The insidious policy of blanket exclusions for registered sex offenders

Abstract reprinted with permission by author

By Catherine L. Carpenter . . . Saying something is true does not make it so. And saying it louder does not make it truer. But such is the legislative posture behind modern day sex offense registration laws that punish those who commit sex crimes because of entrenched myths that overstate the laws’ positive impact on public safety and exaggerate recidivism rates of offenders. And it is not only registration schemes themselves that have been scaffold-ed by these myths, but numerous ancillary laws that exclude benefits to offenders strictly because they have committed sex offenses.

Sadly, this sticky, but false, narrative has provided the animus that galvanized implementation of registration and notification regimes. And in its most recent chapter, the narrative has been formalized into blanket exclusions – or what this article calls “all except for” provisions – that have inserted into a myriad of criminal justice reform efforts without much notoriety.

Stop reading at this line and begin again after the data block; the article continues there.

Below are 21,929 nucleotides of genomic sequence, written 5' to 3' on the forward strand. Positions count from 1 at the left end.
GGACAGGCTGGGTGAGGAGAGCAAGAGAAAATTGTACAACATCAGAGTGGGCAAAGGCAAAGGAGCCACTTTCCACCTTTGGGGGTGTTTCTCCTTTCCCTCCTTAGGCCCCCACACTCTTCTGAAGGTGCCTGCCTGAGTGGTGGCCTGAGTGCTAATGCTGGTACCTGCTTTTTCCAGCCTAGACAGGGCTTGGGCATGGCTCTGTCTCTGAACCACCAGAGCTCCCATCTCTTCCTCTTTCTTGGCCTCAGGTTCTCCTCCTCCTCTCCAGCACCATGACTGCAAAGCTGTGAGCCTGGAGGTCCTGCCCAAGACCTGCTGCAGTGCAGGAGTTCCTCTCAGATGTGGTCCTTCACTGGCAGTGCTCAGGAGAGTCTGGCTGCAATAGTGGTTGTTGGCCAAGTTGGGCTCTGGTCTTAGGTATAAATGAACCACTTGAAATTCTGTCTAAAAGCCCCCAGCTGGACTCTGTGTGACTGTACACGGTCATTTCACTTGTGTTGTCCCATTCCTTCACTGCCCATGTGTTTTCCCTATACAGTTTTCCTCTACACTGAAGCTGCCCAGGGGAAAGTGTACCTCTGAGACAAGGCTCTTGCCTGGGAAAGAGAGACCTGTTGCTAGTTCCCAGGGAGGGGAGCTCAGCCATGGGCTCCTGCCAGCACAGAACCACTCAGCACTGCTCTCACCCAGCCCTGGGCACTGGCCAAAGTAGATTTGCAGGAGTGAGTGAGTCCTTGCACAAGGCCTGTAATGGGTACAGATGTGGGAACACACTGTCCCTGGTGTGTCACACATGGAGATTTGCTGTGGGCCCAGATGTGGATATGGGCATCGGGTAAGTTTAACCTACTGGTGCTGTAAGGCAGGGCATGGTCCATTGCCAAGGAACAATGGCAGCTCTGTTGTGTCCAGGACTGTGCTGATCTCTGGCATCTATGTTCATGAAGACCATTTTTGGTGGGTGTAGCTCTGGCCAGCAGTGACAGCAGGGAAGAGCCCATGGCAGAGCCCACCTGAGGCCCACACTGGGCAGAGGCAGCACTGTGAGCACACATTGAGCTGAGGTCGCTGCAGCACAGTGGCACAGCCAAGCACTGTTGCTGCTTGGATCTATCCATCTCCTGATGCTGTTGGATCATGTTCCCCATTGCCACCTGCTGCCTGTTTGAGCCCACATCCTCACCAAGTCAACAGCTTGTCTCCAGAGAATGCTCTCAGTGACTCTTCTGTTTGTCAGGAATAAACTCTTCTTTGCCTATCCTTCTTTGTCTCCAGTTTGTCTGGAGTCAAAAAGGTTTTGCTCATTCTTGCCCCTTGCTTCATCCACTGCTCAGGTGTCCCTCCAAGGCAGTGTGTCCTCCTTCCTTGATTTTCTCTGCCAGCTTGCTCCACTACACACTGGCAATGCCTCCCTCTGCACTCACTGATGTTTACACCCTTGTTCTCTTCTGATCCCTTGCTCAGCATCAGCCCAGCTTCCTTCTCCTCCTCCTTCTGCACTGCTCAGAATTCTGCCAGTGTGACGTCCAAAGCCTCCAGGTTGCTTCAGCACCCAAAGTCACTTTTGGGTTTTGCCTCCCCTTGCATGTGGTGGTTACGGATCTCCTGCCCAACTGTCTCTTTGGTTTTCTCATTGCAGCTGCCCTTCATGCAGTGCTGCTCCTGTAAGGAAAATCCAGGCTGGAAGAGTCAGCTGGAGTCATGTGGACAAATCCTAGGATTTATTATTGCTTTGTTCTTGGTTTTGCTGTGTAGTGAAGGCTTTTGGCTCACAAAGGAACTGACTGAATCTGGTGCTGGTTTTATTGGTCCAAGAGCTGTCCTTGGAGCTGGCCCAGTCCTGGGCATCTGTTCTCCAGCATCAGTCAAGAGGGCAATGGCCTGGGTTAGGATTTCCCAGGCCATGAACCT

The effect? Registrants and their families have been prohibited from broad-based and important ameliorative changes to the carceral state, many to which they should be entitled, and to which they are denied only because of their status as registrants. Indeed, within comprehensive legislation covering numerous crime and sentencing reforms, these ubiquitous blanket exclusions have the markings of boilerplate language that have been introduced even where the new legislation has no rational relationship to the protection of the public’s safety or the prior sex offense conviction.

This article examines the moral panic and false data used to buttress blanket exclusion provisions – their inflated importance obvious. It concludes that these measures, which are un-tethered to public safety concerns, and only supported by governmental and community animus, violate fourteenth amendment protections.

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